As I explain in the “Shipping Container Conversions: Are They Safe to Live in?” segment, the strength, and durability of container conversions are in no doubt. A container is built to withstand being surrounded by great forces, weights, and pressures, swung around by a crane, and trawled through the worst weather conditions imaginable. It’s safe to say that a container would laugh in the face of any disaster nature could throw at it!
When compared to structures made from concrete, wood, and steel components, a shipping container is going to win hands down every time. The proviso is, of course, that the container is rooted in the recommended foundations with the correct anchoring pylons.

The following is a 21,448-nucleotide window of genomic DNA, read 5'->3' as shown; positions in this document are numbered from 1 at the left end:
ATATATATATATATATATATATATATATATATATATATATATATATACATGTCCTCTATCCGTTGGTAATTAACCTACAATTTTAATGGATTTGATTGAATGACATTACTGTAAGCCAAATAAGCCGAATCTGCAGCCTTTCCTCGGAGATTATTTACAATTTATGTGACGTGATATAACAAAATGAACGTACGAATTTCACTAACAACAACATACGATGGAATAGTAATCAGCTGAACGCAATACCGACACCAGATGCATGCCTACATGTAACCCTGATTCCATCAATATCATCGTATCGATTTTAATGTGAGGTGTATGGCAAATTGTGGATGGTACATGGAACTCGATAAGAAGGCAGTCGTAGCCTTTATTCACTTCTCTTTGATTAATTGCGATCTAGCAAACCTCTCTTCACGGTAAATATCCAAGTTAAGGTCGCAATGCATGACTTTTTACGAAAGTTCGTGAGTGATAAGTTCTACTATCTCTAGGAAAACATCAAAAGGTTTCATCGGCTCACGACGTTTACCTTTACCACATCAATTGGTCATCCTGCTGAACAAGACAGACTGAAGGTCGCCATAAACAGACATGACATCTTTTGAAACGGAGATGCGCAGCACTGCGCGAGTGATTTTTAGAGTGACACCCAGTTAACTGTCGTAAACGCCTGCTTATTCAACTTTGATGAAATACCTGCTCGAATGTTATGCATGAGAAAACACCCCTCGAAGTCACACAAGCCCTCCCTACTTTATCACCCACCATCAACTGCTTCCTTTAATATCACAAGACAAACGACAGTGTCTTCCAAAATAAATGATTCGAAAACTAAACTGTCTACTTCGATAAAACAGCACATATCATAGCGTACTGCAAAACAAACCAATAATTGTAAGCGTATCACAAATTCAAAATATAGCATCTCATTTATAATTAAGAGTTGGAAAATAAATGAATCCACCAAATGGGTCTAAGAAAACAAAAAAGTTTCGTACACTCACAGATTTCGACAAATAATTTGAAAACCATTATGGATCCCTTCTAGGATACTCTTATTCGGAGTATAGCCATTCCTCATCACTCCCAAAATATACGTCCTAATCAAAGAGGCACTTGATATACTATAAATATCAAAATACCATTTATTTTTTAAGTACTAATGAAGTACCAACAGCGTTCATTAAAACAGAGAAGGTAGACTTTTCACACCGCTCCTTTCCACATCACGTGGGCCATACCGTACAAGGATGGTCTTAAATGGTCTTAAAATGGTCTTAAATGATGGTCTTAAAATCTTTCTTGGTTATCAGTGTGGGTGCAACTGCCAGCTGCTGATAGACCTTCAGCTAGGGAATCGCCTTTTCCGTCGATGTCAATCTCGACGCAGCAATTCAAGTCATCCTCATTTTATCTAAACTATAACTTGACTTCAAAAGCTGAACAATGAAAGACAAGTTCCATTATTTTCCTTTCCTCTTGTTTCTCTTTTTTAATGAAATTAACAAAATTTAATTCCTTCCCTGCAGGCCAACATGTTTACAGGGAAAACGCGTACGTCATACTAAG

Container conversions have been likened to cocoons. Hurl any weather at them, and they will emerge after the storm has passed like a butterfly leaving its protective casing. This includes seasonal weather variations in every climate zone.
3- Container Conversions are Sustainable and Good for the Environment: Fact
There are so many decommissioned shipping containers in the world that there aren’t enough smelters to melt them down. New containers are being manufactured every day, and are only used for a maximum of 20 years before being left abandoned in a port dock.
Knowing this, it comes as no surprise that repurposing a container is a truly ecologically sound and green thing to do. Even new containers up-cycled to build homes contain 85% recycled steel. If any building constructed out of containers needs to be demolished (abandoned building site offices, training ground quarters, temporary accommodations), they are melted down and used to make new building materials.
4- Container Conversion Homes Are Cheaper to Build: Fiction